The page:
My favourite part of this session was GONG’s Executive Director Jelena realising that she knew a lot more than she thought she did:
“Why do I understand 80% of this? What are you not telling me?”
Tin and I laughed. If there was more than this, we had functioned in teams for many years without it. I hope that the discovery that there were no wizards or dragon slayers on the board was reassuring.
With our map of people in place, we could now have a meaningful conversation about which roles we have in the organisation and what needs to be brought in. We discussed models that could work for GONG to get them some additional support (that’s another post another day).
Summary – Key messages
- Having to talk about problems in human language is a strength, not a weakness. Conversations should always start from a problem statement. Problem statements should always be expressed in simple language to ensure everyone is on the same page.
- As a stakeholder, you do not have to understand every technical detail of a software project and it is probably not the most efficient use of anyone’s time for you to try and do so. The tradeoffs are the part you need to make sure you talk about, regularly. (Pro Tip: If your provider cannot explain the pros and cons of a given option, they haven’t thought enough about the real-world implications themselves; find someone else to work with.)
- Project and product managers are bridge roles, facilitating conversations between stakeholders and technical delivery teams. To delve more deeply into what these roles do see my post on Project and Product Management.
We wrapped the workshop by discussing next steps. GONG will now digest the map of roles and work out a long term plan for which skills are strategic for them to start building in house and which will be brought in for this project.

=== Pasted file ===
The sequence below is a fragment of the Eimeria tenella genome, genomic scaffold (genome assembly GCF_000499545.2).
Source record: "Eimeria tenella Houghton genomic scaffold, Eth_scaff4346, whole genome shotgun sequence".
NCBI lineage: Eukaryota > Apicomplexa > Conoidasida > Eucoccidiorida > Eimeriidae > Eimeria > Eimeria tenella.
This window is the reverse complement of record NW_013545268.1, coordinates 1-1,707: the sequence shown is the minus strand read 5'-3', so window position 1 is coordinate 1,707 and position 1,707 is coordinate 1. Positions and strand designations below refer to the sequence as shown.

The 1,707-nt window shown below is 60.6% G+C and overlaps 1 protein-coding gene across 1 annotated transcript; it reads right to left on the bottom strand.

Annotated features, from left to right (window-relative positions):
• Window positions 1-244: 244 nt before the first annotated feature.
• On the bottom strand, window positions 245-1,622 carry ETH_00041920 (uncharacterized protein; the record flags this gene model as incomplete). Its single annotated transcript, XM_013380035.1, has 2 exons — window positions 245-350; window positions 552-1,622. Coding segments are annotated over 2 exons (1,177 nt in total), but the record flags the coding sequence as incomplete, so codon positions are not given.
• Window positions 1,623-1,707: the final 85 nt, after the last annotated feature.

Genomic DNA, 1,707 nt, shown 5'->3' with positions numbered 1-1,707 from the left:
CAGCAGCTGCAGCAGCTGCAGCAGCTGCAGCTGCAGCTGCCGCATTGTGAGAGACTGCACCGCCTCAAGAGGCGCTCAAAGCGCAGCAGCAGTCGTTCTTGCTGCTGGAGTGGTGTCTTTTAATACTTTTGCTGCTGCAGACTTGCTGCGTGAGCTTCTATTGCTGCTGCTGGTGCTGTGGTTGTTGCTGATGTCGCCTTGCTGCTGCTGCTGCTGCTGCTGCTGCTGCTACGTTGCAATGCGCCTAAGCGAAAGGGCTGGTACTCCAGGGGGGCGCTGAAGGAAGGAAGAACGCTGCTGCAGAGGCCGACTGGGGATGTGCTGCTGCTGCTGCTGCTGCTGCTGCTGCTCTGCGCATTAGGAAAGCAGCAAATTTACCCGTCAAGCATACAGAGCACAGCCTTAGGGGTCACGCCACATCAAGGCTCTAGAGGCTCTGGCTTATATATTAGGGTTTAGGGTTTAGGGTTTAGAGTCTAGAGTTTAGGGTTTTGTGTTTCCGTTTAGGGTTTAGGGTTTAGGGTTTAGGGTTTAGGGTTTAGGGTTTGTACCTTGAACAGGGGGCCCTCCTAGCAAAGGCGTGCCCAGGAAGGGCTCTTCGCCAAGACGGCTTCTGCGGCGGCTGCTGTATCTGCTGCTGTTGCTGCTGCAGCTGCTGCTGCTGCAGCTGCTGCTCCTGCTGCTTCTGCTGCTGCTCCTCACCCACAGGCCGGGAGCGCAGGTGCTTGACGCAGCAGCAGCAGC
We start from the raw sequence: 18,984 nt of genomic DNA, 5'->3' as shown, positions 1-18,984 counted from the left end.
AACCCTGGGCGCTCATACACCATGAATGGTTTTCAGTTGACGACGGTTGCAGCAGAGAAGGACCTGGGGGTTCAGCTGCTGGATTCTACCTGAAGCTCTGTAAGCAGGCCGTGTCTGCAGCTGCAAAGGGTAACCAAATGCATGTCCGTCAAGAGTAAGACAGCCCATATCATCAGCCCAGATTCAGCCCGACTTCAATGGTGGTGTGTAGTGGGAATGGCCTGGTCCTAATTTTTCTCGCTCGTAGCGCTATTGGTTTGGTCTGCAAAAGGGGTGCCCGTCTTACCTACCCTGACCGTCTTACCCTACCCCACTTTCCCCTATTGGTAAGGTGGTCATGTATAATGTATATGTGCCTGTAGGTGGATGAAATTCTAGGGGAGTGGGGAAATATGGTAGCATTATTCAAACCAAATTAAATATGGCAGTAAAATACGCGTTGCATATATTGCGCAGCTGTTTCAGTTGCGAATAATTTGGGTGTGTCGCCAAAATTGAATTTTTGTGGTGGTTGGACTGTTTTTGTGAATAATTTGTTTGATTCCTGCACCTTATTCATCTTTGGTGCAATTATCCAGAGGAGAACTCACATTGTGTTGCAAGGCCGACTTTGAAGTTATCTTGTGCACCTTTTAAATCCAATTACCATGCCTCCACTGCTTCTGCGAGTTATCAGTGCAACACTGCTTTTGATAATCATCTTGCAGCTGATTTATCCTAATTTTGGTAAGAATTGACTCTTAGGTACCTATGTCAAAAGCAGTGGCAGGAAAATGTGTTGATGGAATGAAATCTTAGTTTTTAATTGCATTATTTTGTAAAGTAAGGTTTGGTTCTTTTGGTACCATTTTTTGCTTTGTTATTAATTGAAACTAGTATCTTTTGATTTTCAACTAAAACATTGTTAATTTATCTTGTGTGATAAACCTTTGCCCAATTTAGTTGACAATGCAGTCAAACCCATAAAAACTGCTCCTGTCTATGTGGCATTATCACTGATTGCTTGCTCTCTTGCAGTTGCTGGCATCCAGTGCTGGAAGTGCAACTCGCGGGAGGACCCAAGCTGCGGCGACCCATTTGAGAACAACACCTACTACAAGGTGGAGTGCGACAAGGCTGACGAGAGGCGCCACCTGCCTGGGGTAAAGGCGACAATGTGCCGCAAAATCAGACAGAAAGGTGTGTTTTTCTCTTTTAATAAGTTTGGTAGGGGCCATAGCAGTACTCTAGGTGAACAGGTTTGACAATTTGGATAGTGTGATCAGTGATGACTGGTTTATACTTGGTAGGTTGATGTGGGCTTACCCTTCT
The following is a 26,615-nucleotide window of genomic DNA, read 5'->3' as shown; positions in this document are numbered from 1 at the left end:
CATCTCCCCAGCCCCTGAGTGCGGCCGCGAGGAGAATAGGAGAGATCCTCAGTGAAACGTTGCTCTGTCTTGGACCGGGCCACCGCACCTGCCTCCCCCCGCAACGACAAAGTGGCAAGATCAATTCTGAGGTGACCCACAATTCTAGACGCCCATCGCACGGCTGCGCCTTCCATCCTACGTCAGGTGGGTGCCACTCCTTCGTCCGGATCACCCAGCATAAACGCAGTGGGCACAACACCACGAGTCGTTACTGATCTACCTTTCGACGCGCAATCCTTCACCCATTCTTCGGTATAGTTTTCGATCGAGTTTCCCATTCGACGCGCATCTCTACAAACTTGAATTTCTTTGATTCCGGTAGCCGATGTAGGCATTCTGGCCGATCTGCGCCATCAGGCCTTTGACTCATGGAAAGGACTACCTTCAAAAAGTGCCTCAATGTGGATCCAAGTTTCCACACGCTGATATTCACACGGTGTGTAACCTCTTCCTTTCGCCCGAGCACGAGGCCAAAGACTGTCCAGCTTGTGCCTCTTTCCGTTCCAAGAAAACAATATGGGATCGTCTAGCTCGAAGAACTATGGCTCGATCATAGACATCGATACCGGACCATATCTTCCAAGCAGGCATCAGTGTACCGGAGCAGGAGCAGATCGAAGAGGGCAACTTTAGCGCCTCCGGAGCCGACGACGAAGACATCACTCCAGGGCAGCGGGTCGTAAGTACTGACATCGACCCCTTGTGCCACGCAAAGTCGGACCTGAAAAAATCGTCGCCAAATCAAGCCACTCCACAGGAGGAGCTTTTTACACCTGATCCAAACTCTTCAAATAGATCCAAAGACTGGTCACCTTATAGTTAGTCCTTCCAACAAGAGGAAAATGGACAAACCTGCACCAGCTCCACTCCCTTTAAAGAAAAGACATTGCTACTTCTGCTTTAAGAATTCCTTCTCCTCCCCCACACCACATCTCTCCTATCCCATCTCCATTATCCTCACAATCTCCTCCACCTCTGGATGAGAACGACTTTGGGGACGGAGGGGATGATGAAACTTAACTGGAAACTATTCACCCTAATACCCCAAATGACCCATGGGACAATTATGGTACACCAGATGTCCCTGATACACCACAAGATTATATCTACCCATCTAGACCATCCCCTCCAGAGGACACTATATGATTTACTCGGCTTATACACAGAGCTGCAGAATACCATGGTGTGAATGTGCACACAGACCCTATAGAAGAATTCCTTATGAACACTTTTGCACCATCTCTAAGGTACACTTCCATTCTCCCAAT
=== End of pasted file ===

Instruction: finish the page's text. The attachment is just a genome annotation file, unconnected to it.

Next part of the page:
I also gave them some homework, a short but high bang-for-buck reading list. Maybe you will find it useful too!
Homework reading list
- Civic Patterns – An excellent resource for those not wanting to repeat common errors made in developing civic software projects.
- Blinkist do 15 minute audio summaries of lots of books and some of their non-fiction ones are excellent for busy people. I recommended The Lean Startup and Lean UX. The audio versions also have the additional benefit of not delving too deep into lots of startup stuff which is not super relevant to NGOs.
- Talking to Humans – a short, essential read for anyone conducting user research answering questions on how to avoid group think, when observation is more powerful than interviews and how to smash your own assumptions apart. Well worth a (less than 2 hr) read and it’s free!
A massive Thank You to GONG for having me and the Engine Room for their support before and during the workshop. The next step in the project is kicking off the user research and I can’t wait to see what comes of it!
Lucy Chambers is a free-range tech translator, specialising in finding common language between technologists and domain experts across a variety of fields.